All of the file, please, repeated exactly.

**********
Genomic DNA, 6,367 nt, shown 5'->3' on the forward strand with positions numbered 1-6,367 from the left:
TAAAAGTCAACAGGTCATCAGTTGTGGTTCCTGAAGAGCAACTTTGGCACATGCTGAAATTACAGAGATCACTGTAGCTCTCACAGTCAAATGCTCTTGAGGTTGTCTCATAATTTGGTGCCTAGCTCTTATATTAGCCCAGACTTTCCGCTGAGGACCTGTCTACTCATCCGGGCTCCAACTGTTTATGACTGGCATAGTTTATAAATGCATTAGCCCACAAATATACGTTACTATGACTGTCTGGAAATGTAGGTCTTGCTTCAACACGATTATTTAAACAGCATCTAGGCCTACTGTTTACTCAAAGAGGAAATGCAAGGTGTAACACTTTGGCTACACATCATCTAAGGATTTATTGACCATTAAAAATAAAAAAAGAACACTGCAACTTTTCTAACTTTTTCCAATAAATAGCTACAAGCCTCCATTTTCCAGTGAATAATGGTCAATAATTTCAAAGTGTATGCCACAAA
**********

Genomic DNA, 6,367 nt, shown 5'->3' on the forward strand with positions numbered 1-6,367 from the left:
TAAAAGTCAACAGGTCATCAGTTGTGGTTCCTGAAGAGCAACTTTGGCACATGCTGAAATTACAGAGATCACTGTAGCTCTCACAGTCAAATGCTCTTGAGGTTGTCTCATAATTTGGTGCCTAGCTCTTATATTAGCCCAGACTTTCCGCTGAGGACCTGTCTACTCATCCGGGCTCCAACTGTTTATGACTGGCATAGTTTATAAATGCATTAGCCCACAAATATACGTTACTATGACTGTCTGGAAATGTAGGTCTTGCTTCAACACGATTATTTAAACAGCATCTAGGCCTACTGTTTACTCAAAGAGGAAATGCAAGGTGTAACACTTTGGCTACACATCATCTAAGGATTTATTGACCATTAAAAATAAAAAAAGAACACTGCAACTTTTCTAACTTTTTCCAATAAATAGCTACAAGCCTCCATTTTCCAGTGAATAATGGTCAATAATTTCAAAGTGTATGCCACAAA